Presentation on theme: "The Bay of Pigs Invasion and The Cuban Missile Crisis"— Presentation transcript:
1The Bay of Pigs Invasion and The Cuban Missile Crisis Brinkmanship:The Bay of Pigs InvasionandThe Cuban Missile Crisis
2Cuban Revolution 1959- Castro seizes power Takes control of American-owned assets in CubaIncreases ties with Soviet Union
31960President Eisenhower agrees with plan by CIA to equip and train Cuban exiles in America and attempt to overthrow Castro1961New U.S. president Kennedy agrees with plan. Location for invasion is to be Bahia de Cochinos (Bay of Pigs).
4Invasion: April 15, 1961U.S. planes displaying Cuban revolutionary markings bombed Cuban airfieldsHowever, Castro had been forewarned of the attack by Soviet intelligence. So, he moved much of Cuba’s air force to another locationSecond wave of air strikes was cancelled because of U.S. embarrassment in UN that American planes were being used.
5April 17, 1961 1500 Cuban exiles land at the Bay of Pigs They expected to get assistance from the local population and make their way to Havana.However, no support and heavy resistance from the Cuban army using Soviet-supplied tanks and weaponsVast majority of the Cuban exiles are captured and imprisoned
6Aftermath Huge embarrassment for Kennedy The event made Castro even more popular in Cuba, increasing the feeling of Cuban nationalismCastro pursued even closer relations with Moscow and relations with the U.S. deteriorated.
7October, 1962: Cuban Missile Crisis Americans have placed missiles in Turkey.
8Unbeknownst to U.S., Khrushchev places Soviet missiles in Cuba. Why? Arms raceAmericans had already shown that they were interested in an invasion of Cuba (Bay of Pigs)Although the balance of weapon power rested with the U.S. (U.S. had about 8 times as many nuclear weapons as the Soviets) it was the location of these weapons that was a concern.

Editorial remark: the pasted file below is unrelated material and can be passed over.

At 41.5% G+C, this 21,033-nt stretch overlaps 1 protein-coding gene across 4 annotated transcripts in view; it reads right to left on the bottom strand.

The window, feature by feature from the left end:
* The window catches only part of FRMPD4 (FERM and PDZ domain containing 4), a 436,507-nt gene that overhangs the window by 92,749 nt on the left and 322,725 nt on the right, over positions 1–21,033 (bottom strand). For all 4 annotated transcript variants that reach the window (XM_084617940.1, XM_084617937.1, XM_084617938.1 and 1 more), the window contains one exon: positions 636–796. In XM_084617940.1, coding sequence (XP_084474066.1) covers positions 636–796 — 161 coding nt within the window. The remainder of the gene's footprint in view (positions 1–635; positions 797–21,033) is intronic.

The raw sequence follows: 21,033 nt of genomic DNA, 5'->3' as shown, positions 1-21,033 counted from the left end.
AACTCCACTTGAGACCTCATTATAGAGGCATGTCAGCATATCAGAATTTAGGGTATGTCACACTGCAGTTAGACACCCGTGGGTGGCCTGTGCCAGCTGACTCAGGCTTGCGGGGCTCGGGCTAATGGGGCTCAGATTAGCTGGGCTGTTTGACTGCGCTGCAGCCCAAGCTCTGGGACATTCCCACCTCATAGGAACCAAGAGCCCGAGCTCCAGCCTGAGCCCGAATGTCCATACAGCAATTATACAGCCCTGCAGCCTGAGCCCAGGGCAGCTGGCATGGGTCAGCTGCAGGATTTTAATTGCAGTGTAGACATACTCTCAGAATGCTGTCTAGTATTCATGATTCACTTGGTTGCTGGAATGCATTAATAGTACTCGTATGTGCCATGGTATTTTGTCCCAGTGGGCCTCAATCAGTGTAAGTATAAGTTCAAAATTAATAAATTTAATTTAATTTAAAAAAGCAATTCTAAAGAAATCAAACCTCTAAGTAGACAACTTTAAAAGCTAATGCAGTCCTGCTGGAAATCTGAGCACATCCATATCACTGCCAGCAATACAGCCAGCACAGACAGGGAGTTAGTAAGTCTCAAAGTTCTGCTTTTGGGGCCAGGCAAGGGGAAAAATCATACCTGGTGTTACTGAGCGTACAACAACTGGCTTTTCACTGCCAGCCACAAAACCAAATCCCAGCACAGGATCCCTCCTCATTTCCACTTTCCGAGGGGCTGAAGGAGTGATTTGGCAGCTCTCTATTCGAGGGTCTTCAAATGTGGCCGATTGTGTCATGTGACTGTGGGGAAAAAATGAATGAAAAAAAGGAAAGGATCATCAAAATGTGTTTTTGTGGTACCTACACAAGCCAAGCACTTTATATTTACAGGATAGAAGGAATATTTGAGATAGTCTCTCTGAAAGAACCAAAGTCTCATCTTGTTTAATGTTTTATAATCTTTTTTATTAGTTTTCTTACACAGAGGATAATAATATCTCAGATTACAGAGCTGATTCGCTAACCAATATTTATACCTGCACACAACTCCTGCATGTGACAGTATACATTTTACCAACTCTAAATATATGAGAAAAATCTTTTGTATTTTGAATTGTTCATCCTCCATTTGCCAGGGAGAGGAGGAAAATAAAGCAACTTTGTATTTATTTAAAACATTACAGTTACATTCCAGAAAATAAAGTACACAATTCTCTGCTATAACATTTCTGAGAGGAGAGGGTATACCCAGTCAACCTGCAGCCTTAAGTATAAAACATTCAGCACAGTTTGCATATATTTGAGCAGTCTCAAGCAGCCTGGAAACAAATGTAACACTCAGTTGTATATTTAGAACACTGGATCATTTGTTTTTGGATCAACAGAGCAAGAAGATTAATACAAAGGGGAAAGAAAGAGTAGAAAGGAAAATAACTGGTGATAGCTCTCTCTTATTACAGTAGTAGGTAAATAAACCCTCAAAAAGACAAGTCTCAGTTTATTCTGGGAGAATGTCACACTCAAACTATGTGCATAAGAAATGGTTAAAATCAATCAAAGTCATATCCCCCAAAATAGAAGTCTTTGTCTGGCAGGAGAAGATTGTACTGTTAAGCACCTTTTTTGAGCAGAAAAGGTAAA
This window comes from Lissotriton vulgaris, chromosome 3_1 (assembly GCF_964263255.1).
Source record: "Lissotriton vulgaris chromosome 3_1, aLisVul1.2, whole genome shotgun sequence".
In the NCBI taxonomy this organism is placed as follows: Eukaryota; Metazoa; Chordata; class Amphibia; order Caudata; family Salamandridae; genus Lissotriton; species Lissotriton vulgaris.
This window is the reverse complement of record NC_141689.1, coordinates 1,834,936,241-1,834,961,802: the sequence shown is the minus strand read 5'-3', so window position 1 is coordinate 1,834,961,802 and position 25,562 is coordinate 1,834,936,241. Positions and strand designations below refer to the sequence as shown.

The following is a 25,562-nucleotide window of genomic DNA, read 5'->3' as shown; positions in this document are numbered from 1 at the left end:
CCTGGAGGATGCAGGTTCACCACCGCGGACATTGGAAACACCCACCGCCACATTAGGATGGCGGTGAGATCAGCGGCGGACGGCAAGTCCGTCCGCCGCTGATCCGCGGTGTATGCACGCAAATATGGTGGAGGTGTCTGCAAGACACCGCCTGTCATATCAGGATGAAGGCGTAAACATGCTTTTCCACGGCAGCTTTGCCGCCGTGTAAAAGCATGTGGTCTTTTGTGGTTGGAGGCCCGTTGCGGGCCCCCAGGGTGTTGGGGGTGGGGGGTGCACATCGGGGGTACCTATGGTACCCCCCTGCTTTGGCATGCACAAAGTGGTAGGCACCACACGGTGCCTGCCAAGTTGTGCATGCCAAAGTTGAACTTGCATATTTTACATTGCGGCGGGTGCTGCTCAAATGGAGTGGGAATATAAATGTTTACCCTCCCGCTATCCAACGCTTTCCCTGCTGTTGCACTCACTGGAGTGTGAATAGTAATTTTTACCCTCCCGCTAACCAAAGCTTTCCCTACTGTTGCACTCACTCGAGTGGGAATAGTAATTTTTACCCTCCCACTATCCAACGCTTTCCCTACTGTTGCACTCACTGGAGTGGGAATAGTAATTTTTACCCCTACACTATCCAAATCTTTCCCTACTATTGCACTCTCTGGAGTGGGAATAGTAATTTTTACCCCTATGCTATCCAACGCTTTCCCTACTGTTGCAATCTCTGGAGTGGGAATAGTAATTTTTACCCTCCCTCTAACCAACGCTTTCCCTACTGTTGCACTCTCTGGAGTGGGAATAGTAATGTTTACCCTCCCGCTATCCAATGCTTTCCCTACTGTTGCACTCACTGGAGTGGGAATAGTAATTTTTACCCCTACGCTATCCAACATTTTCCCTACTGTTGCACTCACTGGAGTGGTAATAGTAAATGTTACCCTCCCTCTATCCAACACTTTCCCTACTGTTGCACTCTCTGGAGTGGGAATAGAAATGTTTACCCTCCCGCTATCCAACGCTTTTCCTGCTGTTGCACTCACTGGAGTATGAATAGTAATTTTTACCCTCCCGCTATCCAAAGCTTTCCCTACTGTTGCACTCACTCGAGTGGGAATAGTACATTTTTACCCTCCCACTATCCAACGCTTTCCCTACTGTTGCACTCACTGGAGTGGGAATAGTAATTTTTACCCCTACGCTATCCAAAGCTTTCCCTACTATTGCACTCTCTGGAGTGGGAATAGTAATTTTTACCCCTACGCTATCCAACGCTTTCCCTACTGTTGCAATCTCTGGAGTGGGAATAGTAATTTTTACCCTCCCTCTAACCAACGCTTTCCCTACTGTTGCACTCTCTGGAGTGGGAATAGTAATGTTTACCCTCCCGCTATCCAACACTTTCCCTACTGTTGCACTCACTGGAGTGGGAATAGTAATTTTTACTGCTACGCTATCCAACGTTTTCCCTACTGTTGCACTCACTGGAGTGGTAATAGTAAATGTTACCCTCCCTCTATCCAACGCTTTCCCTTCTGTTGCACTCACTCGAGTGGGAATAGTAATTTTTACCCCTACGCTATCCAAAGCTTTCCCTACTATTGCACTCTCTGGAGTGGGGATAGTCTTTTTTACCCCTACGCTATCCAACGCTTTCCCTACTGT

9October 14, 1962U.S. U2 spy plane finds evidence of missile site construction in CubaSome of the sites appear to be fully operational
10Kennedy Has 3 options: Surgical air strike of missile sites Invasion of the island nationNaval blockade of the island
11Joint Chiefs of Staff : Secretary of Defence, Robert McNamara: Unanimous agreement on invasionSecretary of Defence,Robert McNamara:Favours a blockadeKennedy:Believes Soviets will retaliate in Berlin to either an air strike or invasionSupports the blockade, but allows planning of air strikes to beginMeets with Soviet Foreign Affairs minister Andrei Gromyko who assures him there are no offensive weaponsHowever, Kennedy has the evidence
12The Blockade - Announces discovery of missiles in Cuba Oct. 22- Kennedy delivers address to the nation- Announces discovery of missiles in CubaPlaces naval blockade (but called a “quarantine” to avoid it being seen as an act of war) on Cuba to prevent further Soviet weapons shipments
13The Cold War Heats UpOct. 23- U.S. military put on world-wide DEFCON 3 alert(5 is peacetime; 1 is imminent attack)180 U.S. navy ships prepare to enforce quarantineU.S. evacuates personnel from base at GuantanamoOrganization of American States supports the quarantine
14Blockade Begins 10:00 am, Oct. 24 blockade goes into effect 19 Soviet ships are en route to CubaFrom Khrushchev: Soviet Union views the blockade as an act of aggression and their ships will be instructed to ignore it.16 turn back; 3 continueU.S. military alert moves to DEFCON 2 for the first time in history
15Meanwhile USSR shows no sign of backing down Kennedy begins to believe invasion of Cuba is the only alternativeAssumed that Soviets will respond to invasion, so plans for nuclear strike on Soviet Union are prepared
16Robert Kennedy:"We had not abandoned all hope, but what hope there was now rested with Khrushchev's revising his course within the next few hours. It was a hope, not an expectation. The expectation was military confrontation by Tuesday, and possibly tomorrow..."But talks continue betweenWashingtonand Moscow
17Secret NegotiationsOct. 27- Khrushchev suggests that Soviets will remove missiles from Cuba if U.S. removes theirs from TurkeyKennedy drafts a letter but does not mention Turkey (understanding that those missiles would be removed voluntarily in the immediate aftermath).
18October 28 The deal is accepted by Khrushchev Kennedy calls it "an important and constructive contribution to peace.”
19AftermathPartly over his dealing with the crisis, Khrushchev is soon replaced by BrezhnevU.S. military unhappy that invasion did not occur- tell Kennedy invasion is still necessaryCuba feels betrayed by the Soviets, whom they had trusted.Washington and Moscow create a direct communication telephone link to better solve such future crises